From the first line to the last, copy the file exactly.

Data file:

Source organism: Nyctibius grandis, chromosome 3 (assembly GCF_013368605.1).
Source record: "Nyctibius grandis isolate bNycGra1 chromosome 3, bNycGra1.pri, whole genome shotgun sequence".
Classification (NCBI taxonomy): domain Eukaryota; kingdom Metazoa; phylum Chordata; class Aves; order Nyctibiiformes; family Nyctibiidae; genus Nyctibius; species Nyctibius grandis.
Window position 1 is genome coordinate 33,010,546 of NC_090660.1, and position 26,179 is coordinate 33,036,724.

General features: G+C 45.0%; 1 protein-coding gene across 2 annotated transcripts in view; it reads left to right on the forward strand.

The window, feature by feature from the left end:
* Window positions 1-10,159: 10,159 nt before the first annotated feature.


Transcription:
Source organism: Nyctibius grandis, chromosome 3 (assembly GCF_013368605.1).
Source record: "Nyctibius grandis isolate bNycGra1 chromosome 3, bNycGra1.pri, whole genome shotgun sequence".
Classification (NCBI taxonomy): domain Eukaryota; kingdom Metazoa; phylum Chordata; class Aves; order Nyctibiiformes; family Nyctibiidae; genus Nyctibius; species Nyctibius grandis.
Window position 1 is genome coordinate 33,010,546 of NC_090660.1, and position 26,179 is coordinate 33,036,724.

General features: G+C 45.0%; 1 protein-coding gene across 2 annotated transcripts in view; it reads left to right on the forward strand.

The window, feature by feature from the left end:
* Window positions 1-10,159: 10,159 nt before the first annotated feature.